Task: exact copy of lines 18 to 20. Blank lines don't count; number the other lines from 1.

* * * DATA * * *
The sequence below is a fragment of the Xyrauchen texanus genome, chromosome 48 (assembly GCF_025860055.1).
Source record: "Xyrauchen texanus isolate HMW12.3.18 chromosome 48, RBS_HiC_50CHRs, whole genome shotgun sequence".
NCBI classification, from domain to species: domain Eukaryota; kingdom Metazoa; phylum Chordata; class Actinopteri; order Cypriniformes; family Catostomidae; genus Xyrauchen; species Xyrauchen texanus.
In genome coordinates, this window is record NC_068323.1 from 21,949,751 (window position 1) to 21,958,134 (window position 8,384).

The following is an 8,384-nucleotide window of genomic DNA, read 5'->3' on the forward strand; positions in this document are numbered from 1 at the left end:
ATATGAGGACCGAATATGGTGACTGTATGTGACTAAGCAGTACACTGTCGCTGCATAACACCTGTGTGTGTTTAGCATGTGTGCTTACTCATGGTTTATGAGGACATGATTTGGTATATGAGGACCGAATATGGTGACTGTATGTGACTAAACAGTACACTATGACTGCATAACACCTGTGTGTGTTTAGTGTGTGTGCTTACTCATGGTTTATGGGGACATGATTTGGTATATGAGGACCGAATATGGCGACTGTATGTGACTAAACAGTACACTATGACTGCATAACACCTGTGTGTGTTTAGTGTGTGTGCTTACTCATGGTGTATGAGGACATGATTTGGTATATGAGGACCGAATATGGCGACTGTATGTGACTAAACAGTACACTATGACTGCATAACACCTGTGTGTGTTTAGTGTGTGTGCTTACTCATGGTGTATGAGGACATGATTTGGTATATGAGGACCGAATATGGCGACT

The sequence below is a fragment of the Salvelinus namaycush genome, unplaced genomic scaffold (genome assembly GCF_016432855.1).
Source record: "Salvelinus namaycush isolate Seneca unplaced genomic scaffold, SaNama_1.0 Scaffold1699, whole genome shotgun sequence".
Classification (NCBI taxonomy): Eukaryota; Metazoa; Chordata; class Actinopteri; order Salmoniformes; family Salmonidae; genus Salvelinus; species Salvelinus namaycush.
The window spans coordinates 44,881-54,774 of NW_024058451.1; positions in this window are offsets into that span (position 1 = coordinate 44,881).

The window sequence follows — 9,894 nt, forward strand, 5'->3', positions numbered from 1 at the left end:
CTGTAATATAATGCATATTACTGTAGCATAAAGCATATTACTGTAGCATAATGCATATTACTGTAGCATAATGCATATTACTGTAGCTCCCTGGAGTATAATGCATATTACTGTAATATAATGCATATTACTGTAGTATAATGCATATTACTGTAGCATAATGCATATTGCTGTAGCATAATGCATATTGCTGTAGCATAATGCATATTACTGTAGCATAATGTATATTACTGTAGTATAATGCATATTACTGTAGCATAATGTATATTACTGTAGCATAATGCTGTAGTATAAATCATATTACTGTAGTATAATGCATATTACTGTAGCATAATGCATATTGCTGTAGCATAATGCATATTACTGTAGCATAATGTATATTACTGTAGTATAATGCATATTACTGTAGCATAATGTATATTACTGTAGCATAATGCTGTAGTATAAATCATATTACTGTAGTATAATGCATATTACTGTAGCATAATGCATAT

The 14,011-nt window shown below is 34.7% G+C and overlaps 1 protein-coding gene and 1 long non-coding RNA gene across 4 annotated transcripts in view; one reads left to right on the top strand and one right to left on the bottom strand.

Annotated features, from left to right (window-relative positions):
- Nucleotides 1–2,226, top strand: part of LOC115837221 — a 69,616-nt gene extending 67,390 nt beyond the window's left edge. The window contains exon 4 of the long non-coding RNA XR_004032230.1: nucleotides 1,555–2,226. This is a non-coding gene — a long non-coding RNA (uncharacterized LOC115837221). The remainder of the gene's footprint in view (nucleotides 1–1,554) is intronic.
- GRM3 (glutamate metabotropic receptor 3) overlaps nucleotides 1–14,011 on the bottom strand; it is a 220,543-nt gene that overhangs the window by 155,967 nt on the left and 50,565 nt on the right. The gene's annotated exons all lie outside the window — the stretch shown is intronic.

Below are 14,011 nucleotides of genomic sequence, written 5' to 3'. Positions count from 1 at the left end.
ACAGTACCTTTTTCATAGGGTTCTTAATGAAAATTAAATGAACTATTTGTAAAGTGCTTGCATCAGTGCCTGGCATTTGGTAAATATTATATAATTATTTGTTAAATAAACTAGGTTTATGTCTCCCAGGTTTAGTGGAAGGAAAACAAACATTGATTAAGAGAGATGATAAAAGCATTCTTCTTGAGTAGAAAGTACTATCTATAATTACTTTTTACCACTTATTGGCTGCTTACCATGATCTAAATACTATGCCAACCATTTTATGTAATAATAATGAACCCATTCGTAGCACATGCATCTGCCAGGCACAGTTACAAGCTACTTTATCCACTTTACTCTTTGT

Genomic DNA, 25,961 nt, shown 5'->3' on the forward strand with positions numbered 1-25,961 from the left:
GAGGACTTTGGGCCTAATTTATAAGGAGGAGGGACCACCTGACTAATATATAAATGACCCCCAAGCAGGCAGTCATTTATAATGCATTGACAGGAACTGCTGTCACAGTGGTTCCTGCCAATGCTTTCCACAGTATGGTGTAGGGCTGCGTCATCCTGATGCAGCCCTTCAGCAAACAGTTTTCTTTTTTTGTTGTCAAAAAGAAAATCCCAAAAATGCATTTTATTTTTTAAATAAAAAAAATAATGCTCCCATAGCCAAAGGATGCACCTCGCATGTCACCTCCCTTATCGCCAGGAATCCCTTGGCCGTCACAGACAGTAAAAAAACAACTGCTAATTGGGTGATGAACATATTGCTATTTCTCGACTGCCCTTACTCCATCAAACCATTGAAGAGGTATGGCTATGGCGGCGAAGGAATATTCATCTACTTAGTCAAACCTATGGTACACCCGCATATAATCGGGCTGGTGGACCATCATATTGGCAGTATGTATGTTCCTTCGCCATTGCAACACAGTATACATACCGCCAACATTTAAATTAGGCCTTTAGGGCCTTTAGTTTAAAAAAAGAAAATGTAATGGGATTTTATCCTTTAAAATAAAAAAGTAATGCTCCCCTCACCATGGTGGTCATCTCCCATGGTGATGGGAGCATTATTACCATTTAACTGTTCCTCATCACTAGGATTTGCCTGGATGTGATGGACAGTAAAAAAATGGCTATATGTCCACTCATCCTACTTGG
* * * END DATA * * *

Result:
ACAGTACCTTTTTCATAGGGTTCTTAATGAAAATTAAATGAACTATTTGTAAAGTGCTTGCATCAGTGCCTGGCATTTGGTAAATATTATATAATTATTTGTTAAATAAACTAGGTTTATGTCTCCCAGGTTTAGTGGAAGGAAAACAAACATTGATTAAGAGAGATGATAAAAGCATTCTTCTTGAGTAGAAAGTACTATCTATAATTACTTTTTACCACTTATTGGCTGCTTACCATGATCTAAATACTATGCCAACCATTTTATGTAATAATAATGAACCCATTCGTAGCACATGCATCTGCCAGGCACAGTTACAAGCTACTTTATCCACTTTACTCTTTGT

Genomic DNA, 25,961 nt, shown 5'->3' on the forward strand with positions numbered 1-25,961 from the left:
GAGGACTTTGGGCCTAATTTATAAGGAGGAGGGACCACCTGACTAATATATAAATGACCCCCAAGCAGGCAGTCATTTATAATGCATTGACAGGAACTGCTGTCACAGTGGTTCCTGCCAATGCTTTCCACAGTATGGTGTAGGGCTGCGTCATCCTGATGCAGCCCTTCAGCAAACAGTTTTCTTTTTTTGTTGTCAAAAAGAAAATCCCAAAAATGCATTTTATTTTTTAAATAAAAAAAATAATGCTCCCATAGCCAAAGGATGCACCTCGCATGTCACCTCCCTTATCGCCAGGAATCCCTTGGCCGTCACAGACAGTAAAAAAACAACTGCTAATTGGGTGATGAACATATTGCTATTTCTCGACTGCCCTTACTCCATCAAACCATTGAAGAGGTATGGCTATGGCGGCGAAGGAATATTCATCTACTTAGTCAAACCTATGGTACACCCGCATATAATCGGGCTGGTGGACCATCATATTGGCAGTATGTATGTTCCTTCGCCATTGCAACACAGTATACATACCGCCAACATTTAAATTAGGCCTTTAGGGCCTTTAGTTTAAAAAAAGAAAATGTAATGGGATTTTATCCTTTAAAATAAAAAAGTAATGCTCCCCTCACCATGGTGGTCATCTCCCATGGTGATGGGAGCATTATTACCATTTAACTGTTCCTCATCACTAGGATTTGCCTGGATGTGATGGACAGTAAAAAAATGGCTATATGTCCACTCATCCTACTTGG